Public sentiment toward infectious disease outbreaks can cripple businesses and economies, sometimes in an even more extreme way than the outbreak itself. When an outbreak occurs, especially in a region that has not previously seen the disease, people’s responses can compound an already destructive sequence of events. From media attention to a sometimes reactionary and fearful public, many people will disrupt work, cancel trips, and stop trading. During the 2014 Ebola outbreak, airline stocks fell as investors bet on a decrease in travel due to the cases of Ebola at Texas Presbyterian Hospital. Furthermore, several hundred airline workers did not report for work at LaGuardia Airport in New York due to their concerns over on-the-job protection.
Some outbreaks warrant travel advisories. While these are undoubtedly needed to reduce disease spread, they often lead to direct, negative impacts on a region’s tourism and business for months to come. One notable example is the CDC travel advisory issued in August 2016, which urged pregnant women not to visit a Miami neighborhood after 14 people were infected with Zika. This was the first time that CDC officials had warned against travel to part of the continental U.S. due to an outbreak, and the consequences were felt immediately: Businesses closed their doors, trips were cancelled, and airlines offered refunds on flights to Miami.
Using Data To Model Epidemic Risk
Epidemics will continue to have global impacts. The risk of disease outbreaks will increase as the world becomes more connected through trade and travel, as climate change alters disease ranges, and as the population grows and interfaces with diseases from animal populations. Constant media coverage means the fear associated with outbreaks spreads widely and rapidly.
While epidemics pose a global risk, they are notoriously challenging to forecast and monitor. The team at Metabiota produces epidemic risk models for the insurance, commercial, and government sectors to help address the challenge of quantifying this seemingly unquantifiable risk. Such models provide the probability of experiencing a certain level of human or financial loss due to infectious disease epidemics.
Computer simulation models assess the likelihood of loss by projecting plausible disease transmission events globally. For example, simulators can depict the potential spread of pandemic flu or outbreaks akin to the 2003 SARS and 2014 West Africa Ebola events. Probabilistic models show disease emergence, rate of spread, number of people infected, and the resulting rates of health care utilization and mortality. Organizations are often interested in costs, so disease spread models can be coupled with financial models that quantify the economic impact and insurance claims related to outbreaks. Altogether, an extremely large set of simulated events allows for the estimation of potential financial and human losses.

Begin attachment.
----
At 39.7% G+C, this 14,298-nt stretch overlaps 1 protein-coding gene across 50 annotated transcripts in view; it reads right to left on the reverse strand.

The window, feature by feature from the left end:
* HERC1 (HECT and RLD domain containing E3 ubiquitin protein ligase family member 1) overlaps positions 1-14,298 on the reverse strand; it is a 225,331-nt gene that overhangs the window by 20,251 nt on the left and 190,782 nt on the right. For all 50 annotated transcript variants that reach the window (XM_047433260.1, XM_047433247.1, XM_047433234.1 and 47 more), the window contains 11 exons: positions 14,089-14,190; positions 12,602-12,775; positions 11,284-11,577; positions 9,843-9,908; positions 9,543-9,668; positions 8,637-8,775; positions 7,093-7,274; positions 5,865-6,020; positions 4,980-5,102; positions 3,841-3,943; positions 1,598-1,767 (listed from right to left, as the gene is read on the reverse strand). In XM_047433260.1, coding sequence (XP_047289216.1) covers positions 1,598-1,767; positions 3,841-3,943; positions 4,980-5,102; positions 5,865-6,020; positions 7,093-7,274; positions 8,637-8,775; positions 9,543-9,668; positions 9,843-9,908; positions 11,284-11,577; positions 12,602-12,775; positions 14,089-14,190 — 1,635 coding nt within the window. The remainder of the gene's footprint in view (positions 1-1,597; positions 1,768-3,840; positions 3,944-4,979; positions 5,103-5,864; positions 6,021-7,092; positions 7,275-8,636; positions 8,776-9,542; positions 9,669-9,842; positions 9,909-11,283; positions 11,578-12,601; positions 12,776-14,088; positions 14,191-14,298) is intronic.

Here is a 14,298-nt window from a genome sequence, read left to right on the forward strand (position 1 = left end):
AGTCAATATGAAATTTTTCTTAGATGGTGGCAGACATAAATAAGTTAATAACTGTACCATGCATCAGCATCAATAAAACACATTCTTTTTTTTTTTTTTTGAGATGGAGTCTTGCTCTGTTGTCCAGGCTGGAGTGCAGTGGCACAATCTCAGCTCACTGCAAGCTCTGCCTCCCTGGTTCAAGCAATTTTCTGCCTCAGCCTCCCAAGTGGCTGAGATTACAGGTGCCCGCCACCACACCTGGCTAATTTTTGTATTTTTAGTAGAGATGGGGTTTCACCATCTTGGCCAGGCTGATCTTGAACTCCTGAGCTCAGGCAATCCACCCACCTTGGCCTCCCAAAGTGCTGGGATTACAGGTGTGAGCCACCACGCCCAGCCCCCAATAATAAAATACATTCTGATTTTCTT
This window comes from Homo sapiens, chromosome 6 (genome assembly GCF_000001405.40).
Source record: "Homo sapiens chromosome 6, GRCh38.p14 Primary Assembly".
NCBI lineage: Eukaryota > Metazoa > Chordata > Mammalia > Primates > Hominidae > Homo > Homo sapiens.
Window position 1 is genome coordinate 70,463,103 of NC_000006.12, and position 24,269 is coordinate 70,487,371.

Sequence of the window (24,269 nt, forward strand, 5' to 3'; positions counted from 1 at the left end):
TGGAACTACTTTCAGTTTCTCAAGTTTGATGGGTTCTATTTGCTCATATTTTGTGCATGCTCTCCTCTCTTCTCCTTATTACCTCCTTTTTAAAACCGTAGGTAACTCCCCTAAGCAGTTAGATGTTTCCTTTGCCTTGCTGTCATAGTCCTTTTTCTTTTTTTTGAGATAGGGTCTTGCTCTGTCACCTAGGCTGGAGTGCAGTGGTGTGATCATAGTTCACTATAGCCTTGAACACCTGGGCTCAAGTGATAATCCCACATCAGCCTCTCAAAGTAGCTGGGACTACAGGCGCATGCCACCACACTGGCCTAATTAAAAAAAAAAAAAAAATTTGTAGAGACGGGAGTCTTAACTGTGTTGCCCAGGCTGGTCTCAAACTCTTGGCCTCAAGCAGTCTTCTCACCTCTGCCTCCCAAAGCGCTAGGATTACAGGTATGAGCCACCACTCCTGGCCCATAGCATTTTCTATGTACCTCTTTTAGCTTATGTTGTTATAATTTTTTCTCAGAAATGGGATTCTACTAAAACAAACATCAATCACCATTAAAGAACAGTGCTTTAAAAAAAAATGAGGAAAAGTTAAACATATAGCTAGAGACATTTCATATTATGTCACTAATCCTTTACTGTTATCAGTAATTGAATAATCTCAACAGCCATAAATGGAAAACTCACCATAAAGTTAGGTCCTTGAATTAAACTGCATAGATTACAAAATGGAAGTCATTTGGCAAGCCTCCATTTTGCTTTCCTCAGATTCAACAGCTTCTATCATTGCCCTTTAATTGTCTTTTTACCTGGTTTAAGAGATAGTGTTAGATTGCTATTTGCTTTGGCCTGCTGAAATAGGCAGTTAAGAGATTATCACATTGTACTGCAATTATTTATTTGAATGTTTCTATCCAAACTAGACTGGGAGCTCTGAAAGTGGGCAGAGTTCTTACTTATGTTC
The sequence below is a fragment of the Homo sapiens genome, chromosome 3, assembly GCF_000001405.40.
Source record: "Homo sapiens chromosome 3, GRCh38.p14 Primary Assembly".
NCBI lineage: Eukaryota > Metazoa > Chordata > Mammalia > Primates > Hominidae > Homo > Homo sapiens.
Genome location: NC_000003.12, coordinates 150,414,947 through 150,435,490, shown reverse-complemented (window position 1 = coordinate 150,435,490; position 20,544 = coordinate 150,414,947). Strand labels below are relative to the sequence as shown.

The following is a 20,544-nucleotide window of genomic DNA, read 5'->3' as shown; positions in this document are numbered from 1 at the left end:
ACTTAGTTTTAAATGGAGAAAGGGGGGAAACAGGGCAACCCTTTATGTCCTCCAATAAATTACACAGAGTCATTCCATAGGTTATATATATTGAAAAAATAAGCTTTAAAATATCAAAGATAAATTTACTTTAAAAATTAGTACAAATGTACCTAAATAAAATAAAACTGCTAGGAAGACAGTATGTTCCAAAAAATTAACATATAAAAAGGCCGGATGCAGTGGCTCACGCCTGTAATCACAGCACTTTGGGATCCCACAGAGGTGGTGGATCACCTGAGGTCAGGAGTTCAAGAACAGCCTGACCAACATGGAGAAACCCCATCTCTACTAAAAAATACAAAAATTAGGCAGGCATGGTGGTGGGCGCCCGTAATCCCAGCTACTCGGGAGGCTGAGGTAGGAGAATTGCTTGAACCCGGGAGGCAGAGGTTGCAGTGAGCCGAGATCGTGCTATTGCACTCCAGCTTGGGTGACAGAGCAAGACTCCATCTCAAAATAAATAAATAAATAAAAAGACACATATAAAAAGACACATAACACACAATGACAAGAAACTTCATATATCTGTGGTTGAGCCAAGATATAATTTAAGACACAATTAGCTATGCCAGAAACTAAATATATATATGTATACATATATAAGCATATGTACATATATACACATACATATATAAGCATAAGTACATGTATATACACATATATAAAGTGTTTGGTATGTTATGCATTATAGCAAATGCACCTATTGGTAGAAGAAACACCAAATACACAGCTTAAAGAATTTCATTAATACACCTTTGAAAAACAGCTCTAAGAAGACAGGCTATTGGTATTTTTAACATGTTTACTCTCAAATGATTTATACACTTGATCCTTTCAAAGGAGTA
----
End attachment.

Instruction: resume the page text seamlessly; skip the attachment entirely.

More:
Such models can also show the probability of individuals moving across travel networks as well as the probability of their transmitting disease within each network node. Millions of calculations occur in a single epidemic simulation.
Metabiota has developed a tool for estimating public fear and behavioral change that helps define the kind of risk that corporations face. It integrates scientific expertise with analytics into historical infectious disease outbreaks with consumer sentiment scoring for each pathogen, thus enabling insurers to offer a trigger-based business interruption policy to travel and tourism clients.
A hundred years ago, governments gripped for the onslaught of Spanish flu. But government officials weren’t the only ones concerned. Corporate boards recognized that the spreading epidemic could kill or harm their employees, damage supply chains, and impact customers. Although not a typical daily concern for boards, they are responsible for managing epidemic risks—a risk that is increasing and far from unusual. New tools are radically changing how corporations can engineer their response to these potentially catastrophic events and better protect themselves, shareholders, employees, and customers while playing a significant role in making the world safer.